Moreover, Haviland has handled a wide array of unfortunate and unusual situations for her clients over the years. From fires, floods, corpses, drugs, burglaries, and even a boa constrictor, there is one that still stands out for her. “I never knew there was such a thing as a cat catcher until I had to hire one to get 18 cats out of a resident manager’s apartment walls,” she says. “That apartment scene is one you don’t forget.” 


In addition to the 10 facilities with on-site management, Haviland Storage Services will be adding two new builds to its portfolio as soon as they are fully constructed. Haviland enjoys the challenge of a new lease-up property or taking an older, mismanaged site and making it shine for her client. She also loves taking on short-term clients and helping those new owners learn how to run their new sites within three to six months.  


“Many of the properties in the portfolio are large, thus helping Haviland Storage Services make the Top 100 Operators list for several years,” she adds. “We may only have a few sites, but we have a lot of square footage.” 


Screenshot 2024-06-07 at 12.19.01 PMTrials To Triumphs  

Haviland has enjoyed many successes, but her journey from site manager to owner of Haviland Storage Services was not an easy trek. As a young woman and a minority in a male-dominated business world, she frequently felt like she wasn’t heard, taken seriously, or respected. “It made you fearful to hold your ground or use your voice,” she says. “Women have a stronger voice now.”   


And Haviland has been using her voice to benefit other women. Last year she was one of the six panelists on the WISE (women in storage education) discussion at ISS’s spring conference—an event attended by more than 140 women who were eager to share their experiences with inequality in the workforce and how they overcame gender discrimination. Haviland will serve as moderator for WISE’s follow-up conference this year. 


Speaking of inequalities, Haviland acknowledges that she had been passed over for pay increases and promotions. “You don’t always get credit for the work you do,” she says about being a female professional, adding that being berated, bullied, and treated unfairly was not uncommon. “But challenges make you stronger,” and Haviland is grateful for how her experiences shaped her both personally and professionally.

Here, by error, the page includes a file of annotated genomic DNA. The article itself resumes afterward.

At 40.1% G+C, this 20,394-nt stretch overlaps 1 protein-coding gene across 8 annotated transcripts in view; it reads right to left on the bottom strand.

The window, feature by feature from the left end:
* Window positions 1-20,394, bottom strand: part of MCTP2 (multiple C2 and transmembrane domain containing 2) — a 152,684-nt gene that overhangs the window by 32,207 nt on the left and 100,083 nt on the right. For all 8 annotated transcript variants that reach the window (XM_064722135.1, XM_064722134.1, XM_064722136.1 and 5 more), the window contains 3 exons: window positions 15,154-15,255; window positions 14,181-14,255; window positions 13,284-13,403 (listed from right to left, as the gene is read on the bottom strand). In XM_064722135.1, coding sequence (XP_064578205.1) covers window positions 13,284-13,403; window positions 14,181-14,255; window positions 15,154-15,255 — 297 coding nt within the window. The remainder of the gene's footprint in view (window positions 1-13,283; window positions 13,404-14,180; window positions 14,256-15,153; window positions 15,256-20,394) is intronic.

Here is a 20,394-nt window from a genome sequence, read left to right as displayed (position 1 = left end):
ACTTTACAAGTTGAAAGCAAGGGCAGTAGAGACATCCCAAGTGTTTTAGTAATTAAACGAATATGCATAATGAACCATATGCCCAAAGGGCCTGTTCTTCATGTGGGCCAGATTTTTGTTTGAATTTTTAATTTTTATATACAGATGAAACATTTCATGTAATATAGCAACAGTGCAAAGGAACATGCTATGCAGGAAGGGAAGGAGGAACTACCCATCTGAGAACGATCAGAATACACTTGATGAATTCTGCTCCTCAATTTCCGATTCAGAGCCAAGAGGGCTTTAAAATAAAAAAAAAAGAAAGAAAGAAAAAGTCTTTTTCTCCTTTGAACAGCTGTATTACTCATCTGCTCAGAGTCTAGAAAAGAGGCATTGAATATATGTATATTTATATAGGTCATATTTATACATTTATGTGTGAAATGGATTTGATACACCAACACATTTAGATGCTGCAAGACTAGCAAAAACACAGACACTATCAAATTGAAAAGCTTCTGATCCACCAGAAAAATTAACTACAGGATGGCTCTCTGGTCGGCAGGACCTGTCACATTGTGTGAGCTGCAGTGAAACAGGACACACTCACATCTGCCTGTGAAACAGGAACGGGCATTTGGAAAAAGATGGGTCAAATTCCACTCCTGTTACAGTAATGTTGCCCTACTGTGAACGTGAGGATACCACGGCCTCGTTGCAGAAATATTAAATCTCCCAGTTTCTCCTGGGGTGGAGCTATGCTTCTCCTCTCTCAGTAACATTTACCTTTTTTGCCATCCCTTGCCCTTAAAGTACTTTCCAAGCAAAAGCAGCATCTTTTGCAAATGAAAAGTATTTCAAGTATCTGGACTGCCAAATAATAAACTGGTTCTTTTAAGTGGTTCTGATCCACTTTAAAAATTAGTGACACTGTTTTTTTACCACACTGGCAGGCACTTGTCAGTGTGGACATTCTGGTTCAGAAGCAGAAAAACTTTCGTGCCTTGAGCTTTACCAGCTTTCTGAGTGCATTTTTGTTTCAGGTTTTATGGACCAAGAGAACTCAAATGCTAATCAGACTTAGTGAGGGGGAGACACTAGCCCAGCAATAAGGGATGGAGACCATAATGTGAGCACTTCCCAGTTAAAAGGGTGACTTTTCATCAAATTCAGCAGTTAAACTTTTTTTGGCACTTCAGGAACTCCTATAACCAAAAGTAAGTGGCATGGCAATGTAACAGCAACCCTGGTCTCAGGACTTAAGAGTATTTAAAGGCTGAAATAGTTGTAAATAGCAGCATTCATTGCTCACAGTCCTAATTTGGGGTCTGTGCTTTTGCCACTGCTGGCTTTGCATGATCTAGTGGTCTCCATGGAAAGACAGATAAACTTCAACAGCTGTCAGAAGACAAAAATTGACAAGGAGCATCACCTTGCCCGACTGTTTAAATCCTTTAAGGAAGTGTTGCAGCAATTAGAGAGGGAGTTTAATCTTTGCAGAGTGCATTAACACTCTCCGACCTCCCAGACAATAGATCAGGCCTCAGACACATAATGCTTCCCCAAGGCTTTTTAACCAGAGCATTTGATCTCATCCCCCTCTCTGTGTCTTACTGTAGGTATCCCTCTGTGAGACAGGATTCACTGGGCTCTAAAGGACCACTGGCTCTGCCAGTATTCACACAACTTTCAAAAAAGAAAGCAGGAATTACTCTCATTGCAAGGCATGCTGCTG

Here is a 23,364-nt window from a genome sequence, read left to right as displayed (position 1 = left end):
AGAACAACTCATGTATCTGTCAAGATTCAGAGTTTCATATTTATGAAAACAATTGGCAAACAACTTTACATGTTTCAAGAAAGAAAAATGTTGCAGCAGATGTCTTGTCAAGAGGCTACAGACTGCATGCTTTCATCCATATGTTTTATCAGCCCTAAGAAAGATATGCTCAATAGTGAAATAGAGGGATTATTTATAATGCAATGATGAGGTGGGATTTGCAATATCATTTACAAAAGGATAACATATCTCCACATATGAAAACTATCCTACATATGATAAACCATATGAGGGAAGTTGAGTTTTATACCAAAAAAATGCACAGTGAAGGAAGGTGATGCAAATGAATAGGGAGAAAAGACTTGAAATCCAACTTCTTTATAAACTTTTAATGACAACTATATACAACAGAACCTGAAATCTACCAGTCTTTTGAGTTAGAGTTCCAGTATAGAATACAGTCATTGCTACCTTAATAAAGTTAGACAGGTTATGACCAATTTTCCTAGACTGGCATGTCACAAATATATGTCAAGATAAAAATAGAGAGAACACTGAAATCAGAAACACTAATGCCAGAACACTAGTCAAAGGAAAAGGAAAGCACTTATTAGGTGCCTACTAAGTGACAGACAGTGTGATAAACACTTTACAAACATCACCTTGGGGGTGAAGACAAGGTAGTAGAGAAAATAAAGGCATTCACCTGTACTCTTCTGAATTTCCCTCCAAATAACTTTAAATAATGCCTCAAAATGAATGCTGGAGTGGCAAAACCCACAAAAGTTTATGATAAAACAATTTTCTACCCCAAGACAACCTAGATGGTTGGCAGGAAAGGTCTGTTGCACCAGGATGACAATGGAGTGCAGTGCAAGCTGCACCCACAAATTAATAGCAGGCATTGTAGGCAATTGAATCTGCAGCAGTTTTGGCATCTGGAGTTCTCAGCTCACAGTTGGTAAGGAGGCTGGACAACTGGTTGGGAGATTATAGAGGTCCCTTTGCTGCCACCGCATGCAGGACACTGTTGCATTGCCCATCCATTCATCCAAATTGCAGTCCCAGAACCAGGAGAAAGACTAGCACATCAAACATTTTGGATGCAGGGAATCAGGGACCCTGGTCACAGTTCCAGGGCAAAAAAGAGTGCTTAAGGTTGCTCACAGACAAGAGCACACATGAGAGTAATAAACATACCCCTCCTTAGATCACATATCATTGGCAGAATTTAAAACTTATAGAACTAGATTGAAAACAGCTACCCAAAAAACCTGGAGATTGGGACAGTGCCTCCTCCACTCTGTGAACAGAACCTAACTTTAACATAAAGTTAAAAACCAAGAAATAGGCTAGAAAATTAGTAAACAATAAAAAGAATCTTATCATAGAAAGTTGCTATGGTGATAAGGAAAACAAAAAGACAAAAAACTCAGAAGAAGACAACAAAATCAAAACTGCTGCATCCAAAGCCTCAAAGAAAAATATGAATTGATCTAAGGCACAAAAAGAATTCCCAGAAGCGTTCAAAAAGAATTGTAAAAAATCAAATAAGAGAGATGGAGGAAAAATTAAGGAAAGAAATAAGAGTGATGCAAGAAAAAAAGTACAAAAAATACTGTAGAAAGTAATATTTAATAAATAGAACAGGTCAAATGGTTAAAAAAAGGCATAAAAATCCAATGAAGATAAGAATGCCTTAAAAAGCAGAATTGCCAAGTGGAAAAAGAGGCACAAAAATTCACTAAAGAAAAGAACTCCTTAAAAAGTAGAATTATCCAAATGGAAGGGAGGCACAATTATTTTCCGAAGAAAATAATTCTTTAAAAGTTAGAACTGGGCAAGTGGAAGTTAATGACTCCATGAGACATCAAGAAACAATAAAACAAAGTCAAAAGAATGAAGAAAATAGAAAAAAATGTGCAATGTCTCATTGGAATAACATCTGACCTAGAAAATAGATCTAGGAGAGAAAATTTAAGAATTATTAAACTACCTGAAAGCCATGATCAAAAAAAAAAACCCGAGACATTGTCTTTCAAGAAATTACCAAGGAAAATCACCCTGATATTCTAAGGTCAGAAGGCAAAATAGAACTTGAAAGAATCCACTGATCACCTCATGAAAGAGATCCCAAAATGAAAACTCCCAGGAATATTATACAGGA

One unnerving challenge that made her stronger was getting beat up by an angry female tenant. Haviland was in her early 20s when a tenant wrongfully accused her of having an affair with her husband because he had removed all his property from the unit they were renting. Obviously, she reported the incident, but she also requested that her supervisor be present the day the tenant arranged to return for her stored items. When he didn’t show up to protect her from possible harm, she got a German Shepard to accompany her throughout the property. “That experience made me aware of the world,” says Haviland, who eventually replaced her supervisor. “I liked to joke that I was promoted because I got beat up.”  


What’s more, in her early years, Haviland says, “I was often one of few women at trade shows.” And most of the other women attending those events at the time were area managers or assistants who were working up the ladder. One woman Haviland admired and learned from was Nancy Gunning, president of Chesapeake Resources, Inc. “She always had time for me,” Haviland says, adding that Gunning’s success encouraged her to keep climbing.  


Even though Haviland was active in the industry’s various groups and had plenty to contribute, she was “often invited to be the secretary and keep notes.” Haviland says, “I’d look around and be the only lady in the room!” Despite being discouraged by being pigeonholed into that subservient role, she took it in stride and “did it for a while to observe, learn, and network.” Ultimately, it became an experience of professional growth for Haviland. “It shaped who I wanted to be,” she says. “I always wanted to help others, but it was hard to say no.” 


The Next Generation  

Nowadays, Haviland is setting the company up for continued success after she retires. She’s mentoring her daughter, Kylie, a former ICU nurse, and two other employees to take over the helm when she joins her husband Kraig, who previously served as director of operations and then as the director of property management for San Diego Self Storage, in retirement.  




“I’m training others to do every aspect of management,” Haviland says, pointing out that the training will also enable the company to grow and take on new clients and projects. 


However, she’s not quite ready to retire. A new granddaughter, Cleo, keeps her working in California, even though she recently built a second home in South Carolina. Until then, and after that time comes, she’ll continue appreciating the work/life balance she created for herself and her family by playing tennis, attending music cruises, and managing operations in the industry she has long loved.  


“This has been a lot of hard work but a good ride,” says Haviland. “I’m glad I went from renting cars to renting storage!” 




Erica Shatzer is the editor of Modern Storage Media.